She helped design the Peace Corps language course; she visited potential teaching sites; she coordinated the unit on Sichuanese slang. During the cross-cultural part of pre-service training she was occasionally called upon to role-play a Chinese person. In these situations, as in all others, Ms. Zhan never complained, and she brought a dignity to role-playing that quite frankly was too often lacking in pre-service training. But then Ms. Zhan always played herself: faintly smiling, quietly intelligent, calm as the countryside. She was a small woman with dark eyes and pixie-cut hair; she spoke precisely in a soft voice. She was extremely observant.
She was politically skilled in all the right ways – she understood both the Communists and the Corps, and she was savvy; but she was not at all calculated. She did not demand credit for everything she did, and she believed in the long-term benefit of this strange and wonderful endeavor that became Peace Corps China.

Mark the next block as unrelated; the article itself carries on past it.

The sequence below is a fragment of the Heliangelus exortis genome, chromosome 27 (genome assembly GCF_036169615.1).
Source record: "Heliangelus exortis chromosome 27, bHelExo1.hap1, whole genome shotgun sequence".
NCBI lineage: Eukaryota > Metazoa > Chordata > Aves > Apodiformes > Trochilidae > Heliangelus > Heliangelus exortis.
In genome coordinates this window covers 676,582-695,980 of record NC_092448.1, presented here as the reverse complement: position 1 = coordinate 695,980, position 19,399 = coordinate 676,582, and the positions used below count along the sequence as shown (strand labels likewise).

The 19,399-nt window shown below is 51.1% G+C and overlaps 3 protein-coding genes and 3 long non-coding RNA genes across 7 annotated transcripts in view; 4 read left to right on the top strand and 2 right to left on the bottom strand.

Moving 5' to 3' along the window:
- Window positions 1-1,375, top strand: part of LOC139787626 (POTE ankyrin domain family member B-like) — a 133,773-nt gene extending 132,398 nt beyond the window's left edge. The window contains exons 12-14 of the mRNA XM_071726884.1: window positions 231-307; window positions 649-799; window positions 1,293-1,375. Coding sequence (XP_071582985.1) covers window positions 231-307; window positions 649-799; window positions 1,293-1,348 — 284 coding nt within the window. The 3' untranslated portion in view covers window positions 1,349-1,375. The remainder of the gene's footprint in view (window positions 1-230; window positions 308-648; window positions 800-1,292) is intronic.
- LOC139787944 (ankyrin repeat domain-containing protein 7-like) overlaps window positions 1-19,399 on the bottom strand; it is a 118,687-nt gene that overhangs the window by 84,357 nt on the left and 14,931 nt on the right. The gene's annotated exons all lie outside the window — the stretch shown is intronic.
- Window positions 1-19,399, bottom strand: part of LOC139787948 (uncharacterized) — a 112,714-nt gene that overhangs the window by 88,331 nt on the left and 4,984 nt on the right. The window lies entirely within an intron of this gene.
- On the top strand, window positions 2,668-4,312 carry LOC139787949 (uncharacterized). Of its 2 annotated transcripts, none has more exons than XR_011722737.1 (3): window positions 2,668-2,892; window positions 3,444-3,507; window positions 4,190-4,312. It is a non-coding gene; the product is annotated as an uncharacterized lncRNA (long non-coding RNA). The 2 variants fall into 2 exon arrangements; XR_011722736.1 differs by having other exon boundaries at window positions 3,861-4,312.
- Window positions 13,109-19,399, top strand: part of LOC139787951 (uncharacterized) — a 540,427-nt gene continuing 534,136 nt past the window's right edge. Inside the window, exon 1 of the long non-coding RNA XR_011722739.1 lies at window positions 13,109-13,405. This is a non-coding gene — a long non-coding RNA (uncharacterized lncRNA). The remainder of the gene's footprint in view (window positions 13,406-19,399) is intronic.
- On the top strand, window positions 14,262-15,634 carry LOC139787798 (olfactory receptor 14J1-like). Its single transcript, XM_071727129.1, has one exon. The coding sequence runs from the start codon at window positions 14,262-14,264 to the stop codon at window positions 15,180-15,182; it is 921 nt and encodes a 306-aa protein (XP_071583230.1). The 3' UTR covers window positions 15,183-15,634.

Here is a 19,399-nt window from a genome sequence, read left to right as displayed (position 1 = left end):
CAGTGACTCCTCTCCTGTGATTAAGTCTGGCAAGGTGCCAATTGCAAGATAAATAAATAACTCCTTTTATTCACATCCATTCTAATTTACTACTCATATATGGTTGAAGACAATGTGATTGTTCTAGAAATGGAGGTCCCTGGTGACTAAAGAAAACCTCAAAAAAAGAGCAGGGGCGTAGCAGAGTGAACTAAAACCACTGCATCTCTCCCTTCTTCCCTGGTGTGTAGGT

It’s not surprising that she was given as much responsibility as any human being could handle. In 1998, when President Bill Clinton visited Beijing, the government representatives of China and the United States signed a historic Peace Corps country agreement that Ms. Zhan had helped draft. In 2003, when the Peace Corps evacuated all volunteers and staff as a result of the SARS epidemic, Ms. Zhan stayed behind and was named Program Director. For a year she was the highest-ranking Peace Corps staff member in country, smoothing over tensions that lingered in the wake of the abrupt departure. When the Peace Corps finally returned to China in 2004, Ms. Zhan was waiting. All told, she worked under seven country directors, and she assisted more than five hundred volunteers. No American was employed with Peace Corps China for as long as Ms. Zhan. It’s almost selfish to say that she’ll be missed, because she already gave so much to the program.